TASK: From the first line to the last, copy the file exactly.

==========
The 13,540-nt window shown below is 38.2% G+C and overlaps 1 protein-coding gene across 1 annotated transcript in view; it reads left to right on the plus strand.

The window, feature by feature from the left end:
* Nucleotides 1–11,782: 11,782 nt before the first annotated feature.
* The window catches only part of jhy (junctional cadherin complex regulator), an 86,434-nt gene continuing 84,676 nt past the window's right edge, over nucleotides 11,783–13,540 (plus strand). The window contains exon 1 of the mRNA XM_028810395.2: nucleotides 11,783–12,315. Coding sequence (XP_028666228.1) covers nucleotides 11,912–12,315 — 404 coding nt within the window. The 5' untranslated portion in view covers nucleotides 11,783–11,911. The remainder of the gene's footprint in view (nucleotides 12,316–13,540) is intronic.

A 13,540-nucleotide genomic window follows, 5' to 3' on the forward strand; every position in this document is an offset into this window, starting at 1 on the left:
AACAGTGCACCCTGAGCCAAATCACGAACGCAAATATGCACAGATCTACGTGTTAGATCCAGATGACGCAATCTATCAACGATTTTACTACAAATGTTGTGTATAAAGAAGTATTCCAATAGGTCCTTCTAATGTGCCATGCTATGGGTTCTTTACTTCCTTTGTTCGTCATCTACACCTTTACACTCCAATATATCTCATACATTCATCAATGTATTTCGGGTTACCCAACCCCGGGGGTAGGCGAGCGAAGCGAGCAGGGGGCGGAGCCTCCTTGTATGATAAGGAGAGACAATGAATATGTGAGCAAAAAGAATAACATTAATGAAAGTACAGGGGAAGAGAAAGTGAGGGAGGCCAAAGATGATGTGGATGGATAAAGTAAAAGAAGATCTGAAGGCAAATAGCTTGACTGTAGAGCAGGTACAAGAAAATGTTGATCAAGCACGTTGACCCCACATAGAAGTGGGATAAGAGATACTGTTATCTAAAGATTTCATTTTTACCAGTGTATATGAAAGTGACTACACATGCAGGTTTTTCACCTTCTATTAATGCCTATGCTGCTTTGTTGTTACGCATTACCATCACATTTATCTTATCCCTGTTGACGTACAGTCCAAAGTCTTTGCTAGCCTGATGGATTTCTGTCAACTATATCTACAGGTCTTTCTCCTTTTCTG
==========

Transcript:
The 13,540-nt window shown below is 38.2% G+C and overlaps 1 protein-coding gene across 1 annotated transcript in view; it reads left to right on the plus strand.

The window, feature by feature from the left end:
* Nucleotides 1–11,782: 11,782 nt before the first annotated feature.
* The window catches only part of jhy (junctional cadherin complex regulator), an 86,434-nt gene continuing 84,676 nt past the window's right edge, over nucleotides 11,783–13,540 (plus strand). The window contains exon 1 of the mRNA XM_028810395.2: nucleotides 11,783–12,315. Coding sequence (XP_028666228.1) covers nucleotides 11,912–12,315 — 404 coding nt within the window. The 5' untranslated portion in view covers nucleotides 11,783–11,911. The remainder of the gene's footprint in view (nucleotides 12,316–13,540) is intronic.

A 13,540-nucleotide genomic window follows, 5' to 3' on the forward strand; every position in this document is an offset into this window, starting at 1 on the left:
AACAGTGCACCCTGAGCCAAATCACGAACGCAAATATGCACAGATCTACGTGTTAGATCCAGATGACGCAATCTATCAACGATTTTACTACAAATGTTGTGTATAAAGAAGTATTCCAATAGGTCCTTCTAATGTGCCATGCTATGGGTTCTTTACTTCCTTTGTTCGTCATCTACACCTTTACACTCCAATATATCTCATACATTCATCAATGTATTTCGGGTTACCCAACCCCGGGGGTAGGCGAGCGAAGCGAGCAGGGGGCGGAGCCTCCTTGTATGATAAGGAGAGACAATGAATATGTGAGCAAAAAGAATAACATTAATGAAAGTACAGGGGAAGAGAAAGTGAGGGAGGCCAAAGATGATGTGGATGGATAAAGTAAAAGAAGATCTGAAGGCAAATAGCTTGACTGTAGAGCAGGTACAAGAAAATGTTGATCAAGCACGTTGACCCCACATAGAAGTGGGATAAGAGATACTGTTATCTAAAGATTTCATTTTTACCAGTGTATATGAAAGTGACTACACATGCAGGTTTTTCACCTTCTATTAATGCCTATGCTGCTTTGTTGTTACGCATTACCATCACATTTATCTTATCCCTGTTGACGTACAGTCCAAAGTCTTTGCTAGCCTGATGGATTTCTGTCAACTATATCTACAGGTCTTTCTCCTTTTCTG